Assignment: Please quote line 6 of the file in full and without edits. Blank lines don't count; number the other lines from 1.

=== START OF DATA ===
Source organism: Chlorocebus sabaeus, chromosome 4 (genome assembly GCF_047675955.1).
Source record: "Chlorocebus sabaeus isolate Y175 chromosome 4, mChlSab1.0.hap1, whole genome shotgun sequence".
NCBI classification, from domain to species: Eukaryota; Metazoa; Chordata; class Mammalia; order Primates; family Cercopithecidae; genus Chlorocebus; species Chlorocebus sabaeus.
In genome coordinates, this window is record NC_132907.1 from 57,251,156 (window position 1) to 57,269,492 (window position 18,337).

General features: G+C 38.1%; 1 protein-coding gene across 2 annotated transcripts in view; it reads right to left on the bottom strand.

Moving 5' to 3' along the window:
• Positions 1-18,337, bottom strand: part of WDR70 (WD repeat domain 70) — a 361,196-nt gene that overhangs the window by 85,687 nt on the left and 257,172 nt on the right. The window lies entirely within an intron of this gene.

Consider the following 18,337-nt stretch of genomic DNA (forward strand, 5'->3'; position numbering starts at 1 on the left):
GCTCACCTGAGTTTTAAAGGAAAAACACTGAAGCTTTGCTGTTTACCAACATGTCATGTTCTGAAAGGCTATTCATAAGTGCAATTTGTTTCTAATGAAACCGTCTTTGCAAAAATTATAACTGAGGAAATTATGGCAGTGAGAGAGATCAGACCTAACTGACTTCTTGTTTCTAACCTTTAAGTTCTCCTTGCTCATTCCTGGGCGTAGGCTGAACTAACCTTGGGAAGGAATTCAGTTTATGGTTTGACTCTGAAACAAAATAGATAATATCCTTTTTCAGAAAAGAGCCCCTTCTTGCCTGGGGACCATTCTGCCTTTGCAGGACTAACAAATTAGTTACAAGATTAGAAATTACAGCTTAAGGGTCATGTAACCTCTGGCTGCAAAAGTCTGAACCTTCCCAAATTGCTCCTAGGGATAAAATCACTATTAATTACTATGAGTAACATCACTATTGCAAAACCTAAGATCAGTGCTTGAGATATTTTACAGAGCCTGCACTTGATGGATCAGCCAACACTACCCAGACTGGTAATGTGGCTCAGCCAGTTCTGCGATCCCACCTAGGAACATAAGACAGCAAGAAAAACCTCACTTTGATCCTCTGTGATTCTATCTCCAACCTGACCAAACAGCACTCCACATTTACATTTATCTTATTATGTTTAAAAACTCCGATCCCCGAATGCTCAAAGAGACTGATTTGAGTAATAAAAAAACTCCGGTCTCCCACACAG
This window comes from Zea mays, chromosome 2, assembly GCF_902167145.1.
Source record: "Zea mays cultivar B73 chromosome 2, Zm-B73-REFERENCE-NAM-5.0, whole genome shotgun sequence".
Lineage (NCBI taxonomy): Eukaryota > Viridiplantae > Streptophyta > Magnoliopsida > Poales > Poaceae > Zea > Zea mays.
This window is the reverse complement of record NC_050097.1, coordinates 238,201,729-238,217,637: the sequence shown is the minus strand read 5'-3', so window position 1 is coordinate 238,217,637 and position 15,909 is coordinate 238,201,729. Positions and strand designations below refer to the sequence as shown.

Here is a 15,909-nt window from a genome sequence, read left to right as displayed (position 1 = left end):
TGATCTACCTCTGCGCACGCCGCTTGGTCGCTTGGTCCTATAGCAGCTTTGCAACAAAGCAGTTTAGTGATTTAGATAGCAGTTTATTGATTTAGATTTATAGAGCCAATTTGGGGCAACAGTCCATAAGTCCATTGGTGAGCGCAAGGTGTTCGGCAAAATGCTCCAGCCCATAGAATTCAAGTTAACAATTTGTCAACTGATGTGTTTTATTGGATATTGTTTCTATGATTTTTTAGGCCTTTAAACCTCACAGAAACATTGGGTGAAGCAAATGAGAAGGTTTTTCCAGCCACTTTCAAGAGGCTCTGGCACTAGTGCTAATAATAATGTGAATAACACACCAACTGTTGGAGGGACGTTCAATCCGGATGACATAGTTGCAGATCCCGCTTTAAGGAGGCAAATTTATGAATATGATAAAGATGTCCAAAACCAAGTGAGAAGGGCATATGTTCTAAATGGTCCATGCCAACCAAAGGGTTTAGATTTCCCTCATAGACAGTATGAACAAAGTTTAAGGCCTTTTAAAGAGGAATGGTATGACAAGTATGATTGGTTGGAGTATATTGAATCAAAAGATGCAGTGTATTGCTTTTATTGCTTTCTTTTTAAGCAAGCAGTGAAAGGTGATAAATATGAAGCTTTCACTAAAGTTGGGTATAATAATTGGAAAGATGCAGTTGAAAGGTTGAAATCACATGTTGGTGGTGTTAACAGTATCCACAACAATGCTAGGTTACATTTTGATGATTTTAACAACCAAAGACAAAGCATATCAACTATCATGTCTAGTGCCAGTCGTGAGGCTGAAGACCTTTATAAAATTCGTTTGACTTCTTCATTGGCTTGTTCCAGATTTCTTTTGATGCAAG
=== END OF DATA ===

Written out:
Moving 5' to 3' along the window: